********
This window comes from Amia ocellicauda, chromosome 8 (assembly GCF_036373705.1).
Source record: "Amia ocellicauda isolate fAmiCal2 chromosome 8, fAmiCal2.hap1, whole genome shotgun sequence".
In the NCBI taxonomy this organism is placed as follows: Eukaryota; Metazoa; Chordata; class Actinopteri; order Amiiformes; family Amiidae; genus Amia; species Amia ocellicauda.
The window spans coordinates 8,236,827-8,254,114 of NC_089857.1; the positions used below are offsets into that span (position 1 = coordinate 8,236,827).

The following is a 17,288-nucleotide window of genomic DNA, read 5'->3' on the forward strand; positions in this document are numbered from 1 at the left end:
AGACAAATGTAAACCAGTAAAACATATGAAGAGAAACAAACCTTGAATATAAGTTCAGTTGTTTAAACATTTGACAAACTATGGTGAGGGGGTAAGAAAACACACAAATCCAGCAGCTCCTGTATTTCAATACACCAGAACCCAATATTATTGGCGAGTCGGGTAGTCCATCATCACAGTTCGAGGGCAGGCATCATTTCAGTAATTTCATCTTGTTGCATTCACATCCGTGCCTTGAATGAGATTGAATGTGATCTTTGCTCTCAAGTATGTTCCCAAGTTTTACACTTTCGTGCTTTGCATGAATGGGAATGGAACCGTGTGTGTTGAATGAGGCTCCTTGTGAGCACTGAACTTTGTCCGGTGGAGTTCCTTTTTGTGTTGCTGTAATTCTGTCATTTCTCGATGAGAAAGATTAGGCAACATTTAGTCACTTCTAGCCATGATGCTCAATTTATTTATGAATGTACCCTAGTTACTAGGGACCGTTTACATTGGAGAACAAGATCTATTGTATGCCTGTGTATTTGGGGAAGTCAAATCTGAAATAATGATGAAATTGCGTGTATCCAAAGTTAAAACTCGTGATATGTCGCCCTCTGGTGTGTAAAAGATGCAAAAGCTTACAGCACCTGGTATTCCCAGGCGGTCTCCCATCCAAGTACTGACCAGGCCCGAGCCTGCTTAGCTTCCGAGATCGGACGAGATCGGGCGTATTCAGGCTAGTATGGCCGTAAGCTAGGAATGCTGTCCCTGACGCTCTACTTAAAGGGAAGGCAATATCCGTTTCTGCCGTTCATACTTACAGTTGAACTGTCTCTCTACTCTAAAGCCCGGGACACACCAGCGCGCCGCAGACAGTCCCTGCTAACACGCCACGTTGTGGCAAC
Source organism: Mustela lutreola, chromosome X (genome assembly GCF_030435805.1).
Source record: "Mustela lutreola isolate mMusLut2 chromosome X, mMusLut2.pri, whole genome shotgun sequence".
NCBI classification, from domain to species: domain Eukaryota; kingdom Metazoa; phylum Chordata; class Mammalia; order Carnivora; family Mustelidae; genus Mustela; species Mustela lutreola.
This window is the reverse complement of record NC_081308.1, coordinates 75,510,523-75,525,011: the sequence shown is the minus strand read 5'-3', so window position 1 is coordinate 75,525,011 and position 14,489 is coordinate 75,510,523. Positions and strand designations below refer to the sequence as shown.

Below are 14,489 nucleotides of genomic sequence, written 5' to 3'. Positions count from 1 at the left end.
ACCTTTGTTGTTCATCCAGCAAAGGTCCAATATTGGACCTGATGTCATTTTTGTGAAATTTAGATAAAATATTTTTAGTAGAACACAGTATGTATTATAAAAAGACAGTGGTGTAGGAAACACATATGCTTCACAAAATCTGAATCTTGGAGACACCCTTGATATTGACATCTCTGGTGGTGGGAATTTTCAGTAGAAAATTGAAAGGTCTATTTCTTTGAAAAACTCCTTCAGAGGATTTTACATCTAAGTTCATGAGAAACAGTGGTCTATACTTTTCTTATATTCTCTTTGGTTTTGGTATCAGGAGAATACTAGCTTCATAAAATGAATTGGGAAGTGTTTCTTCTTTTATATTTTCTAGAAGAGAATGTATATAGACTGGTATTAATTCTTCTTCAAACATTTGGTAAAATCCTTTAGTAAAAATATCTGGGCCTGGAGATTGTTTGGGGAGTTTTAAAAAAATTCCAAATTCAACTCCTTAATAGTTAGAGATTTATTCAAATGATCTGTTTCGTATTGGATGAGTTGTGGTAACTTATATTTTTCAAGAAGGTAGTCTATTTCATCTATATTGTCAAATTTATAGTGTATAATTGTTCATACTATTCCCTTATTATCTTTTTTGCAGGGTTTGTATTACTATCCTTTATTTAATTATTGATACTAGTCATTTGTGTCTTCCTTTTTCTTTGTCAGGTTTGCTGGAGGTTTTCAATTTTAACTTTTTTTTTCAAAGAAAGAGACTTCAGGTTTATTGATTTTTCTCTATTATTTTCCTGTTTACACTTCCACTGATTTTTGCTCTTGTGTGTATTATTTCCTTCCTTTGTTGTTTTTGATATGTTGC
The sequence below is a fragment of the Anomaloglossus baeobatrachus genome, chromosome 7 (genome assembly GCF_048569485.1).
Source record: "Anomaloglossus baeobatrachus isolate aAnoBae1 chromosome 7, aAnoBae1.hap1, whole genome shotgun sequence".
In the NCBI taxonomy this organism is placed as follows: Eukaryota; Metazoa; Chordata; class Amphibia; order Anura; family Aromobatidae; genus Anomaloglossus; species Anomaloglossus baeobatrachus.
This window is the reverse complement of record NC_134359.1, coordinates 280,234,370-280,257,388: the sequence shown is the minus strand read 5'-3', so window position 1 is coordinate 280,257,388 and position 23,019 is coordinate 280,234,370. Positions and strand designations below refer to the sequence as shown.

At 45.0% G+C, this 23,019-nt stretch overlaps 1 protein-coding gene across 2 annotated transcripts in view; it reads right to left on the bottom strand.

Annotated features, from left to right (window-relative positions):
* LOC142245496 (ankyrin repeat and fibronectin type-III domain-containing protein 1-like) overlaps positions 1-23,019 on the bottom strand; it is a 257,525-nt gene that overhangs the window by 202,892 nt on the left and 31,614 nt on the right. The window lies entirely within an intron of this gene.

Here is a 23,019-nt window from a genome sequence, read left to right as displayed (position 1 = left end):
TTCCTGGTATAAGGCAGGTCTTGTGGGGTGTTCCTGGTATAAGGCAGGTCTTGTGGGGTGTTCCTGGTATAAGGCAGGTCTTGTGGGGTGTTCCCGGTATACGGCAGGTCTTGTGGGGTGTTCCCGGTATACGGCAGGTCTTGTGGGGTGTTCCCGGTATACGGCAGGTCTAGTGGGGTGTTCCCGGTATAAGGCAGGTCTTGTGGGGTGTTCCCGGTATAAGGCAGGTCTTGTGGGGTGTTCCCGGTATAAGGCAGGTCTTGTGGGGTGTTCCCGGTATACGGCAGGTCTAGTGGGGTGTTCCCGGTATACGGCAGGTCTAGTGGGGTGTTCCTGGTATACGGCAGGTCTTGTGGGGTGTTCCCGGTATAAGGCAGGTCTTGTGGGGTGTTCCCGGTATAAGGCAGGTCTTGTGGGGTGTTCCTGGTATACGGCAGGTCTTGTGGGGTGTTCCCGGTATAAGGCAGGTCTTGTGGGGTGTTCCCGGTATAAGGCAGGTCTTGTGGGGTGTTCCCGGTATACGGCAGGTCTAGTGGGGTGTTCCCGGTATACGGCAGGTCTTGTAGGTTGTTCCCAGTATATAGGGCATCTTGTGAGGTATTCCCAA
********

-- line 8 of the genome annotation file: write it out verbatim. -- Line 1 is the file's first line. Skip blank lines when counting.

Source record: "Mustela lutreola isolate mMusLut2 chromosome X, mMusLut2.pri, whole genome shotgun sequence".